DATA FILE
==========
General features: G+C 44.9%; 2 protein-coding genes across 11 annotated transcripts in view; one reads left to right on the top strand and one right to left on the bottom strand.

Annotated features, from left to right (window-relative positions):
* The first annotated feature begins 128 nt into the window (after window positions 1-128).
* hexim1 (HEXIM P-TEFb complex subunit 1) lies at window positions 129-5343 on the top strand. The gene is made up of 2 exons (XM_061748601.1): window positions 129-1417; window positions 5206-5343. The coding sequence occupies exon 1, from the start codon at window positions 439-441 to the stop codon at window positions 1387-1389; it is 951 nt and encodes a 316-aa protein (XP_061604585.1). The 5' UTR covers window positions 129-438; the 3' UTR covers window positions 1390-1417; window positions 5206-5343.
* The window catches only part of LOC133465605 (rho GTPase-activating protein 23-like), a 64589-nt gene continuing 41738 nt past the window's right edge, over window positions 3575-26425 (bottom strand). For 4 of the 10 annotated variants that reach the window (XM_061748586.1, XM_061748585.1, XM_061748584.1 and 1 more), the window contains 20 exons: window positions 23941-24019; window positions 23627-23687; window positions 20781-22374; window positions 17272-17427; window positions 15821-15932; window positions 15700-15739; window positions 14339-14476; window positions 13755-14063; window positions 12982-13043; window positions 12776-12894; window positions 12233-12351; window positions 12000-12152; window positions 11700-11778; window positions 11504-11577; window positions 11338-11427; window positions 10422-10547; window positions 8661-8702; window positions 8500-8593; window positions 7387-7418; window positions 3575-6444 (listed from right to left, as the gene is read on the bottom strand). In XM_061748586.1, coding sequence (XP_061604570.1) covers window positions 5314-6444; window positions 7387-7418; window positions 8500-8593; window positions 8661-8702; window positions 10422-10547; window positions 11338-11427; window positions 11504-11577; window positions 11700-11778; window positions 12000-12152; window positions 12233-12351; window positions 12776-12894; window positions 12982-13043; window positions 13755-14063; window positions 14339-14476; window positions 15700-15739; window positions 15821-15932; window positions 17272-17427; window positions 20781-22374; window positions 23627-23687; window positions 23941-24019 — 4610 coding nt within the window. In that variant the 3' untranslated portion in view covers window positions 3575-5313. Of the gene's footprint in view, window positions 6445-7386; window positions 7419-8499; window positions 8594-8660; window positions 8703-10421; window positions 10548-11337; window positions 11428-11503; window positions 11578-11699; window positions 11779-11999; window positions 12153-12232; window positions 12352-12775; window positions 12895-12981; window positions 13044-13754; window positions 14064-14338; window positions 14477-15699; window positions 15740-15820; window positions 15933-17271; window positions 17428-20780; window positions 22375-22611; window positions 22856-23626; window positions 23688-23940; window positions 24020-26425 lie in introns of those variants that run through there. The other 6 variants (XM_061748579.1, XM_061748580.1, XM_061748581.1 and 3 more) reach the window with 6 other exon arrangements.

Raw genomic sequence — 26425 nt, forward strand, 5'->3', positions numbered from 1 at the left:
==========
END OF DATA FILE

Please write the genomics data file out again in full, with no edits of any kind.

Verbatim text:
General features: G+C 44.9%; 2 protein-coding genes across 11 annotated transcripts in view; one reads left to right on the top strand and one right to left on the bottom strand.

Annotated features, from left to right (window-relative positions):
* The first annotated feature begins 128 nt into the window (after window positions 1-128).
* hexim1 (HEXIM P-TEFb complex subunit 1) lies at window positions 129-5343 on the top strand. The gene is made up of 2 exons (XM_061748601.1): window positions 129-1417; window positions 5206-5343. The coding sequence occupies exon 1, from the start codon at window positions 439-441 to the stop codon at window positions 1387-1389; it is 951 nt and encodes a 316-aa protein (XP_061604585.1). The 5' UTR covers window positions 129-438; the 3' UTR covers window positions 1390-1417; window positions 5206-5343.
* The window catches only part of LOC133465605 (rho GTPase-activating protein 23-like), a 64589-nt gene continuing 41738 nt past the window's right edge, over window positions 3575-26425 (bottom strand). For 4 of the 10 annotated variants that reach the window (XM_061748586.1, XM_061748585.1, XM_061748584.1 and 1 more), the window contains 20 exons: window positions 23941-24019; window positions 23627-23687; window positions 20781-22374; window positions 17272-17427; window positions 15821-15932; window positions 15700-15739; window positions 14339-14476; window positions 13755-14063; window positions 12982-13043; window positions 12776-12894; window positions 12233-12351; window positions 12000-12152; window positions 11700-11778; window positions 11504-11577; window positions 11338-11427; window positions 10422-10547; window positions 8661-8702; window positions 8500-8593; window positions 7387-7418; window positions 3575-6444 (listed from right to left, as the gene is read on the bottom strand). In XM_061748586.1, coding sequence (XP_061604570.1) covers window positions 5314-6444; window positions 7387-7418; window positions 8500-8593; window positions 8661-8702; window positions 10422-10547; window positions 11338-11427; window positions 11504-11577; window positions 11700-11778; window positions 12000-12152; window positions 12233-12351; window positions 12776-12894; window positions 12982-13043; window positions 13755-14063; window positions 14339-14476; window positions 15700-15739; window positions 15821-15932; window positions 17272-17427; window positions 20781-22374; window positions 23627-23687; window positions 23941-24019 — 4610 coding nt within the window. In that variant the 3' untranslated portion in view covers window positions 3575-5313. Of the gene's footprint in view, window positions 6445-7386; window positions 7419-8499; window positions 8594-8660; window positions 8703-10421; window positions 10548-11337; window positions 11428-11503; window positions 11578-11699; window positions 11779-11999; window positions 12153-12232; window positions 12352-12775; window positions 12895-12981; window positions 13044-13754; window positions 14064-14338; window positions 14477-15699; window positions 15740-15820; window positions 15933-17271; window positions 17428-20780; window positions 22375-22611; window positions 22856-23626; window positions 23688-23940; window positions 24020-26425 lie in introns of those variants that run through there. The other 6 variants (XM_061748579.1, XM_061748580.1, XM_061748581.1 and 3 more) reach the window with 6 other exon arrangements.

Raw genomic sequence — 26425 nt, forward strand, 5'->3', positions numbered from 1 at the left: